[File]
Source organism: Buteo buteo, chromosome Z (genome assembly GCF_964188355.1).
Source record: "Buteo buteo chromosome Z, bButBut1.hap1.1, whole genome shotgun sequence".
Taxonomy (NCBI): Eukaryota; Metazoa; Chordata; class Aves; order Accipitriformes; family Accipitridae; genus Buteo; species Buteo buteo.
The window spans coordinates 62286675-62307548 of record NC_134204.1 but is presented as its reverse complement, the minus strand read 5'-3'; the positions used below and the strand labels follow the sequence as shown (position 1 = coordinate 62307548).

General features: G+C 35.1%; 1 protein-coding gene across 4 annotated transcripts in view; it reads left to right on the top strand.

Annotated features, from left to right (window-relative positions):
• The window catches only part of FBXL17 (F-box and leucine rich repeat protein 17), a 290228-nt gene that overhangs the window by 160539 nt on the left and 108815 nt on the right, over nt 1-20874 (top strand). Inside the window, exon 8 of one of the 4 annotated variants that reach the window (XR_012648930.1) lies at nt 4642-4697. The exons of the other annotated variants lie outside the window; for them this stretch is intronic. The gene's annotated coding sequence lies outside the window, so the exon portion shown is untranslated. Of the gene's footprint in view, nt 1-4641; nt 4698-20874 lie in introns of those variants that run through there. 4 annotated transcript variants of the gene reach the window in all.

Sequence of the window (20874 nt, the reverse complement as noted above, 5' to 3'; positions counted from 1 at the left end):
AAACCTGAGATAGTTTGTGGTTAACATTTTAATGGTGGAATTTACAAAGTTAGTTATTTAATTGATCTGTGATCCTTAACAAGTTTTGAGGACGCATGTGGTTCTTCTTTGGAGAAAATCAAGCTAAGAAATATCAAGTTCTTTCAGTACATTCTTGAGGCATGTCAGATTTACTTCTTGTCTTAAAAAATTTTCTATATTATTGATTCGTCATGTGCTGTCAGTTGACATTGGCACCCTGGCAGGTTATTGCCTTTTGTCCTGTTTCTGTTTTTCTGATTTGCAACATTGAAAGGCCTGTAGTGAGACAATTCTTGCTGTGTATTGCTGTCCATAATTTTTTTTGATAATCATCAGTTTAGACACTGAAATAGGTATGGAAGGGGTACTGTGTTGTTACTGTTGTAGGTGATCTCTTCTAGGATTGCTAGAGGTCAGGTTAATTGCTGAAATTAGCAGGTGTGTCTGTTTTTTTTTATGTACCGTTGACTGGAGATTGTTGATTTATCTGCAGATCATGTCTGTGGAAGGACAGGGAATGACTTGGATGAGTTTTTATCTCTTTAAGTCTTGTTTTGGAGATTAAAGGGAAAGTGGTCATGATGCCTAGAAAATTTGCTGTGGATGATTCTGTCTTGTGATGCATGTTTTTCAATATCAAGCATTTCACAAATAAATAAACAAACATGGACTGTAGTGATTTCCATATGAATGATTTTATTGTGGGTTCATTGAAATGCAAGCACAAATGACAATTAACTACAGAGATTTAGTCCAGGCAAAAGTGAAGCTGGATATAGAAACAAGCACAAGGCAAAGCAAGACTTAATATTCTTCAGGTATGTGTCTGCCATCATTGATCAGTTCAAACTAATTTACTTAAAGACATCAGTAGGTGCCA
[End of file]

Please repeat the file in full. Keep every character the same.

Source organism: Buteo buteo, chromosome Z (genome assembly GCF_964188355.1).
Source record: "Buteo buteo chromosome Z, bButBut1.hap1.1, whole genome shotgun sequence".
Taxonomy (NCBI): Eukaryota; Metazoa; Chordata; class Aves; order Accipitriformes; family Accipitridae; genus Buteo; species Buteo buteo.
The window spans coordinates 62286675-62307548 of record NC_134204.1 but is presented as its reverse complement, the minus strand read 5'-3'; the positions used below and the strand labels follow the sequence as shown (position 1 = coordinate 62307548).

General features: G+C 35.1%; 1 protein-coding gene across 4 annotated transcripts in view; it reads left to right on the top strand.

Annotated features, from left to right (window-relative positions):
• The window catches only part of FBXL17 (F-box and leucine rich repeat protein 17), a 290228-nt gene that overhangs the window by 160539 nt on the left and 108815 nt on the right, over nt 1-20874 (top strand). Inside the window, exon 8 of one of the 4 annotated variants that reach the window (XR_012648930.1) lies at nt 4642-4697. The exons of the other annotated variants lie outside the window; for them this stretch is intronic. The gene's annotated coding sequence lies outside the window, so the exon portion shown is untranslated. Of the gene's footprint in view, nt 1-4641; nt 4698-20874 lie in introns of those variants that run through there. 4 annotated transcript variants of the gene reach the window in all.

Sequence of the window (20874 nt, the reverse complement as noted above, 5' to 3'; positions counted from 1 at the left end):
AAACCTGAGATAGTTTGTGGTTAACATTTTAATGGTGGAATTTACAAAGTTAGTTATTTAATTGATCTGTGATCCTTAACAAGTTTTGAGGACGCATGTGGTTCTTCTTTGGAGAAAATCAAGCTAAGAAATATCAAGTTCTTTCAGTACATTCTTGAGGCATGTCAGATTTACTTCTTGTCTTAAAAAATTTTCTATATTATTGATTCGTCATGTGCTGTCAGTTGACATTGGCACCCTGGCAGGTTATTGCCTTTTGTCCTGTTTCTGTTTTTCTGATTTGCAACATTGAAAGGCCTGTAGTGAGACAATTCTTGCTGTGTATTGCTGTCCATAATTTTTTTTGATAATCATCAGTTTAGACACTGAAATAGGTATGGAAGGGGTACTGTGTTGTTACTGTTGTAGGTGATCTCTTCTAGGATTGCTAGAGGTCAGGTTAATTGCTGAAATTAGCAGGTGTGTCTGTTTTTTTTTATGTACCGTTGACTGGAGATTGTTGATTTATCTGCAGATCATGTCTGTGGAAGGACAGGGAATGACTTGGATGAGTTTTTATCTCTTTAAGTCTTGTTTTGGAGATTAAAGGGAAAGTGGTCATGATGCCTAGAAAATTTGCTGTGGATGATTCTGTCTTGTGATGCATGTTTTTCAATATCAAGCATTTCACAAATAAATAAACAAACATGGACTGTAGTGATTTCCATATGAATGATTTTATTGTGGGTTCATTGAAATGCAAGCACAAATGACAATTAACTACAGAGATTTAGTCCAGGCAAAAGTGAAGCTGGATATAGAAACAAGCACAAGGCAAAGCAAGACTTAATATTCTTCAGGTATGTGTCTGCCATCATTGATCAGTTCAAACTAATTTACTTAAAGACATCAGTAGGTGCCA